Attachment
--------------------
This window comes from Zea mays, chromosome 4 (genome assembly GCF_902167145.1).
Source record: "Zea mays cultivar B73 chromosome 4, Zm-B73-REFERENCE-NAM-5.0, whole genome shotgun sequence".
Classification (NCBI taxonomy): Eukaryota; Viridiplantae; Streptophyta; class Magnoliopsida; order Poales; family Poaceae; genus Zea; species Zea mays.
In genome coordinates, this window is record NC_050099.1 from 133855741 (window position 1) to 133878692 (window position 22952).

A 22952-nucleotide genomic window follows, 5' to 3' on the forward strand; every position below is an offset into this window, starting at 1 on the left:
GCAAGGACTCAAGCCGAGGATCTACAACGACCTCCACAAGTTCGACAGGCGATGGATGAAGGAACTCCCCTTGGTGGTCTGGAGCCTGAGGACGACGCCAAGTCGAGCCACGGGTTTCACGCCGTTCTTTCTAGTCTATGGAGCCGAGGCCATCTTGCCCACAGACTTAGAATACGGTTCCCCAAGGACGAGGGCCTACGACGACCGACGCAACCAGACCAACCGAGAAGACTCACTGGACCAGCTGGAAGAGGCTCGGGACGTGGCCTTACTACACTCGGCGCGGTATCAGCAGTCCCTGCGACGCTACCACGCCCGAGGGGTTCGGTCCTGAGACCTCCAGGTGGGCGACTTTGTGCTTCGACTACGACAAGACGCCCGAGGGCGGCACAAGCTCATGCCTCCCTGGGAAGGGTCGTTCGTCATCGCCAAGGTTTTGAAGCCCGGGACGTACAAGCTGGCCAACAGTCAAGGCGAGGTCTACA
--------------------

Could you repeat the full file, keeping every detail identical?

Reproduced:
This window comes from Zea mays, chromosome 4 (genome assembly GCF_902167145.1).
Source record: "Zea mays cultivar B73 chromosome 4, Zm-B73-REFERENCE-NAM-5.0, whole genome shotgun sequence".
Classification (NCBI taxonomy): Eukaryota; Viridiplantae; Streptophyta; class Magnoliopsida; order Poales; family Poaceae; genus Zea; species Zea mays.
In genome coordinates, this window is record NC_050099.1 from 133855741 (window position 1) to 133878692 (window position 22952).

A 22952-nucleotide genomic window follows, 5' to 3' on the forward strand; every position below is an offset into this window, starting at 1 on the left:
GCAAGGACTCAAGCCGAGGATCTACAACGACCTCCACAAGTTCGACAGGCGATGGATGAAGGAACTCCCCTTGGTGGTCTGGAGCCTGAGGACGACGCCAAGTCGAGCCACGGGTTTCACGCCGTTCTTTCTAGTCTATGGAGCCGAGGCCATCTTGCCCACAGACTTAGAATACGGTTCCCCAAGGACGAGGGCCTACGACGACCGACGCAACCAGACCAACCGAGAAGACTCACTGGACCAGCTGGAAGAGGCTCGGGACGTGGCCTTACTACACTCGGCGCGGTATCAGCAGTCCCTGCGACGCTACCACGCCCGAGGGGTTCGGTCCTGAGACCTCCAGGTGGGCGACTTTGTGCTTCGACTACGACAAGACGCCCGAGGGCGGCACAAGCTCATGCCTCCCTGGGAAGGGTCGTTCGTCATCGCCAAGGTTTTGAAGCCCGGGACGTACAAGCTGGCCAACAGTCAAGGCGAGGTCTACA